Service charge recovery for fire safety works – an ongoing dilemma?


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The cladding crisis has posed a number of difficult questions for social landlords.  One of the most pressing is: can (and should) service charges be demanded from leaseholders for the costs of fire safety remedial works on blocks of flats?

The political dimension

With the Government's recent announcement of an increased £5bn Building Safety Fund to cover the cost of replacing unsafe cladding, you would be forgiven for thinking that questions of service charge recovery are no longer relevant.  However, whilst the Fund covers the costs of cladding remediation, it is not currently expected to cover the cost of other fire safety works which may be discovered to be necessary by intrusive inspections (e.g missing cavity barriers and fire stopping), or works picked up by statutory fire safety inspections (eg fire door upgrades).

As things stand, there is ongoing uncertainty as to whether (1) the Government will extend its funding to cover associated non-cladding fire safety works; and (2) social landlords will need to issue to leaseholders large service charge demands, or whether these costs can be paid for in some other way (which itself may require case-specific consideration of charitable vires issues).

The legal dimension

Where social landlords wish to keep their options open to re-charge their leaseholders, the following matters need to be considered:

  • Have any statements previously been made to leaseholders assuring them that they will not be re-charged for fire safety remedial works?
  • Are the costs to be incurred recoverable under the terms of the relevant leases? (this step may be removed in due course as the draft Building Safety Bill introduces an implied obligation on leaseholders to pay building safety charges)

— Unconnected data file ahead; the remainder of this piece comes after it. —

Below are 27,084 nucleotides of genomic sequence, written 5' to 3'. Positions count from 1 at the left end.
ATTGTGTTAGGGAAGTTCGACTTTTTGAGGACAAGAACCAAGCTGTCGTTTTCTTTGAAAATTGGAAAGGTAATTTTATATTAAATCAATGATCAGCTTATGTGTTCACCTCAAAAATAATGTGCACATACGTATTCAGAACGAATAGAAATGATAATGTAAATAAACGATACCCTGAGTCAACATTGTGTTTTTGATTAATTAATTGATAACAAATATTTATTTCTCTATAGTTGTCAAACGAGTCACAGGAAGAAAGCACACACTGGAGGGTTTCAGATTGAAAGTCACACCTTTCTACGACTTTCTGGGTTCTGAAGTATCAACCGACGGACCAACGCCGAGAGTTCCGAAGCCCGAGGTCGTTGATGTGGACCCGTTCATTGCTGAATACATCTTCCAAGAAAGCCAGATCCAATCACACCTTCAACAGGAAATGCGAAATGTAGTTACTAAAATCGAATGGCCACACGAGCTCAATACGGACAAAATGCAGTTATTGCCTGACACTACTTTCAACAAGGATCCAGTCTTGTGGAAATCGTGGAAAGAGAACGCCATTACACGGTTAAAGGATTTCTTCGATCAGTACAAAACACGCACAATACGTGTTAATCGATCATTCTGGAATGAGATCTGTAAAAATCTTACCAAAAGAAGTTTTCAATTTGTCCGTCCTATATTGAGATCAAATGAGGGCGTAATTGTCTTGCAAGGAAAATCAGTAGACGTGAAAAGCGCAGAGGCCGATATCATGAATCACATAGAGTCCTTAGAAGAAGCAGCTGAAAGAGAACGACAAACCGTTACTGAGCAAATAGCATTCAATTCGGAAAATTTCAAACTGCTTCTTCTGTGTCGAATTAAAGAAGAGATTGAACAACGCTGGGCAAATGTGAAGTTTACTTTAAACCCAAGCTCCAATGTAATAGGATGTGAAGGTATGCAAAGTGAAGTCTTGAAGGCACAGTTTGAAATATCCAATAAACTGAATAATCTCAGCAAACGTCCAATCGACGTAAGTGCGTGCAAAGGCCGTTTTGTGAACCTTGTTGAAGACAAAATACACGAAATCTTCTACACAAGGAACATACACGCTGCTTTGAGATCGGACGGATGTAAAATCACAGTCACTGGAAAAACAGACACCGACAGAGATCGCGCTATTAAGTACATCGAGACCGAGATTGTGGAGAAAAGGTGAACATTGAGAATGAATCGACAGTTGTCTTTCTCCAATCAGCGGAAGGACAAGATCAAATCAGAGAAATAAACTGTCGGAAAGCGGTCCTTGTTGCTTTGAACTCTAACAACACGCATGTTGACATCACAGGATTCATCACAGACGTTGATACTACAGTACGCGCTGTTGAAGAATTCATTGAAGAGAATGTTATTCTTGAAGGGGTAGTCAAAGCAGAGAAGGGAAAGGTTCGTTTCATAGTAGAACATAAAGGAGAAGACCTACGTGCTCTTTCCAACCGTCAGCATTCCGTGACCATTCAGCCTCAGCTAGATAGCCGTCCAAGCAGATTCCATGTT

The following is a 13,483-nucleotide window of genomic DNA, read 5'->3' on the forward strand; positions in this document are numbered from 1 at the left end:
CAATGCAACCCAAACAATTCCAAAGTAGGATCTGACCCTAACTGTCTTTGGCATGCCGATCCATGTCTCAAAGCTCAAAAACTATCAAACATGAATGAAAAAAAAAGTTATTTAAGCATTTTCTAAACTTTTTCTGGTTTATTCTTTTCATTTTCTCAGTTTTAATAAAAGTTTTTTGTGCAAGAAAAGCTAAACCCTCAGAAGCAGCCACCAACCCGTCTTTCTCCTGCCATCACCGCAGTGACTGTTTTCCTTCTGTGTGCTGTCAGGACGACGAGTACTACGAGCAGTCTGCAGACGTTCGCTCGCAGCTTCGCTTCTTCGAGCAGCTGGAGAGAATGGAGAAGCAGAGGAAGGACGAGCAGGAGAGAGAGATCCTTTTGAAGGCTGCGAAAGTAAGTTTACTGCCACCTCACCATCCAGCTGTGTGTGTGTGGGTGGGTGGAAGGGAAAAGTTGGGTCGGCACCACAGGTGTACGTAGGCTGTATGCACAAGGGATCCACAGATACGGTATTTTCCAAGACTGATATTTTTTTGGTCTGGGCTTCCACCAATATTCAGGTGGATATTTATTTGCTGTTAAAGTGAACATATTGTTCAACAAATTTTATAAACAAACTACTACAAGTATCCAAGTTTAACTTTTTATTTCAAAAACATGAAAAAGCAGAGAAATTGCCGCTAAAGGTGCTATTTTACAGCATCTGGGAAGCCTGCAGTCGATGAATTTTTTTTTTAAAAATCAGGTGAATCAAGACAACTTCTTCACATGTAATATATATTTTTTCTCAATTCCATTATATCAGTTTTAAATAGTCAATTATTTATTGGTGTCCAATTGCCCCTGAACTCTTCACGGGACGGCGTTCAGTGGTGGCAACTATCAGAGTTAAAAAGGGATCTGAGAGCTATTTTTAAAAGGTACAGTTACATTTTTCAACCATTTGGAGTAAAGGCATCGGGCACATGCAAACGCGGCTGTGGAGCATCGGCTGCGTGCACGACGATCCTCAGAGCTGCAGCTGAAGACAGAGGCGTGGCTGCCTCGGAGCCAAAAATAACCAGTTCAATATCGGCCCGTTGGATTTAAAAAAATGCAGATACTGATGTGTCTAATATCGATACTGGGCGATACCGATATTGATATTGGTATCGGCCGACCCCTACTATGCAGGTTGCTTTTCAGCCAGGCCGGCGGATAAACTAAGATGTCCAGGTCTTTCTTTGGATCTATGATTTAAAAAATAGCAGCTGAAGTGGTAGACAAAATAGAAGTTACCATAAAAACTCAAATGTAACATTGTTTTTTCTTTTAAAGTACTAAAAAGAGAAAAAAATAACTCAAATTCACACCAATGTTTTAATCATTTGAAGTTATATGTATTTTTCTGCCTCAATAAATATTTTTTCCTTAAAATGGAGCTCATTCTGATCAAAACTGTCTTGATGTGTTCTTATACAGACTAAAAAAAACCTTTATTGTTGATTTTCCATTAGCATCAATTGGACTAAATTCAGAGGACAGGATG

• Can the reasonableness of the costs (in relation to necessity, cost and quality) be demonstrated with supporting evidence to the satisfaction of a First-tier Tribunal in the event of a challenge brought by a leaseholder?
  • Has there been section 20 compliant consultation?
  • If there has not been section 20 compliant consultation, would a First-tier Tribunal dispense with the requirement to consult?
  • If cladding replacement works are grant-funded, is the Social Landlords Mandatory Reduction of Service Charges (England) Directions 2014 applicable?
  • For charitable housing associations, are there obligations under charity law? In most cases this will require recovery where there is a legal right to do so.

The future 

Separate from issues as to the scope of the Government's Building Safety Fund, the draft Building Safety Bill introduces a new category of service charge called Building Safety Charges.  The draft Bill also introduces the new roles of Accountable Person and Building Safety Manager, as well as numerous regulatory obligations (including the obligation to prepare and register a building safety case with the Building Safety Regulator).  Given that the costs of compliance with the new Building Safety regulatory system seem unlikely to be centrally funded, social landlords should be thinking now about how to pay for the costs of compliance.

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